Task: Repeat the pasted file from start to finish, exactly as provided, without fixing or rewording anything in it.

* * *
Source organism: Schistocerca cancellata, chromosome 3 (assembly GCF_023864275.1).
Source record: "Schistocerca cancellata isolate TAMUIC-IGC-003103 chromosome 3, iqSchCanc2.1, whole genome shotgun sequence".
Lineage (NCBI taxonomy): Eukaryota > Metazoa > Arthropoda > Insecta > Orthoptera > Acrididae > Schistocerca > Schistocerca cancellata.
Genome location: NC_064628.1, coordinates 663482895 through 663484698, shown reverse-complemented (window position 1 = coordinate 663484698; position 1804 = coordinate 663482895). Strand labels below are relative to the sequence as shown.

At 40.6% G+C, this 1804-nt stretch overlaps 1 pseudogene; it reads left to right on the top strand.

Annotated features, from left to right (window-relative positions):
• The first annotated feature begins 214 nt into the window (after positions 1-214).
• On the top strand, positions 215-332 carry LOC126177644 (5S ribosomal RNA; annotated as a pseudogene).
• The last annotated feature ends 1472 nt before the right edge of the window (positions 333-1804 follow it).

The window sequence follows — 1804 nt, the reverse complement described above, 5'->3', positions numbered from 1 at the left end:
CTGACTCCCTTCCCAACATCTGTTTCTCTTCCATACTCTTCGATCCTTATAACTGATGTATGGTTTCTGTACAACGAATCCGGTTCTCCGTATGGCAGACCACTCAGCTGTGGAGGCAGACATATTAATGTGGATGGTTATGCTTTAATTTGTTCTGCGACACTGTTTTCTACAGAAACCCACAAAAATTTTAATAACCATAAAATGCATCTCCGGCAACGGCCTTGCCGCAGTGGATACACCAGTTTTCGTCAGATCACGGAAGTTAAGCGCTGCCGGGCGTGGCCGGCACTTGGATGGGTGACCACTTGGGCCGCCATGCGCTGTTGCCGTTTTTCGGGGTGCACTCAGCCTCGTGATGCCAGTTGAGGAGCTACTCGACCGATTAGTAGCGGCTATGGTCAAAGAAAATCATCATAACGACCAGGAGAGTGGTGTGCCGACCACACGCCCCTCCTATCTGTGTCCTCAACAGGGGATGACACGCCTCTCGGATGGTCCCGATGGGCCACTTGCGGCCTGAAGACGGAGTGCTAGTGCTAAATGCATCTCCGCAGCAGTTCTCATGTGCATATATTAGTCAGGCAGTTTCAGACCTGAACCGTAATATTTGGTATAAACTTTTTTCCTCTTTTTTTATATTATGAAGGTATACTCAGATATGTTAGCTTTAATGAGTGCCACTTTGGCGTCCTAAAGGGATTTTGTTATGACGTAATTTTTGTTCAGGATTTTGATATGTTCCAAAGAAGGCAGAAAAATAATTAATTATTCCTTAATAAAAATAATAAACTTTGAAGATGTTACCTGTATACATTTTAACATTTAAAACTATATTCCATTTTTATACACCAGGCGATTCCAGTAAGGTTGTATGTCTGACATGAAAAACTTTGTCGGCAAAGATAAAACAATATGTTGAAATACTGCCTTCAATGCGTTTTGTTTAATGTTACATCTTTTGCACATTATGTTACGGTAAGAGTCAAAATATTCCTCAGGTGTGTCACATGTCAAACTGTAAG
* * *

Source organism: Schistocerca cancellata, chromosome 3 (assembly GCF_023864275.1).
Source record: "Schistocerca cancellata isolate TAMUIC-IGC-003103 chromosome 3, iqSchCanc2.1, whole genome shotgun sequence".
Lineage (NCBI taxonomy): Eukaryota > Metazoa > Arthropoda > Insecta > Orthoptera > Acrididae > Schistocerca > Schistocerca cancellata.
Genome location: NC_064628.1, coordinates 663482895 through 663484698, shown reverse-complemented (window position 1 = coordinate 663484698; position 1804 = coordinate 663482895). Strand labels below are relative to the sequence as shown.

At 40.6% G+C, this 1804-nt stretch overlaps 1 pseudogene; it reads left to right on the top strand.

Annotated features, from left to right (window-relative positions):
• The first annotated feature begins 214 nt into the window (after positions 1-214).
• On the top strand, positions 215-332 carry LOC126177644 (5S ribosomal RNA; annotated as a pseudogene).
• The last annotated feature ends 1472 nt before the right edge of the window (positions 333-1804 follow it).

The window sequence follows — 1804 nt, the reverse complement described above, 5'->3', positions numbered from 1 at the left end:
CTGACTCCCTTCCCAACATCTGTTTCTCTTCCATACTCTTCGATCCTTATAACTGATGTATGGTTTCTGTACAACGAATCCGGTTCTCCGTATGGCAGACCACTCAGCTGTGGAGGCAGACATATTAATGTGGATGGTTATGCTTTAATTTGTTCTGCGACACTGTTTTCTACAGAAACCCACAAAAATTTTAATAACCATAAAATGCATCTCCGGCAACGGCCTTGCCGCAGTGGATACACCAGTTTTCGTCAGATCACGGAAGTTAAGCGCTGCCGGGCGTGGCCGGCACTTGGATGGGTGACCACTTGGGCCGCCATGCGCTGTTGCCGTTTTTCGGGGTGCACTCAGCCTCGTGATGCCAGTTGAGGAGCTACTCGACCGATTAGTAGCGGCTATGGTCAAAGAAAATCATCATAACGACCAGGAGAGTGGTGTGCCGACCACACGCCCCTCCTATCTGTGTCCTCAACAGGGGATGACACGCCTCTCGGATGGTCCCGATGGGCCACTTGCGGCCTGAAGACGGAGTGCTAGTGCTAAATGCATCTCCGCAGCAGTTCTCATGTGCATATATTAGTCAGGCAGTTTCAGACCTGAACCGTAATATTTGGTATAAACTTTTTTCCTCTTTTTTTATATTATGAAGGTATACTCAGATATGTTAGCTTTAATGAGTGCCACTTTGGCGTCCTAAAGGGATTTTGTTATGACGTAATTTTTGTTCAGGATTTTGATATGTTCCAAAGAAGGCAGAAAAATAATTAATTATTCCTTAATAAAAATAATAAACTTTGAAGATGTTACCTGTATACATTTTAACATTTAAAACTATATTCCATTTTTATACACCAGGCGATTCCAGTAAGGTTGTATGTCTGACATGAAAAACTTTGTCGGCAAAGATAAAACAATATGTTGAAATACTGCCTTCAATGCGTTTTGTTTAATGTTACATCTTTTGCACATTATGTTACGGTAAGAGTCAAAATATTCCTCAGGTGTGTCACATGTCAAACTGTAAG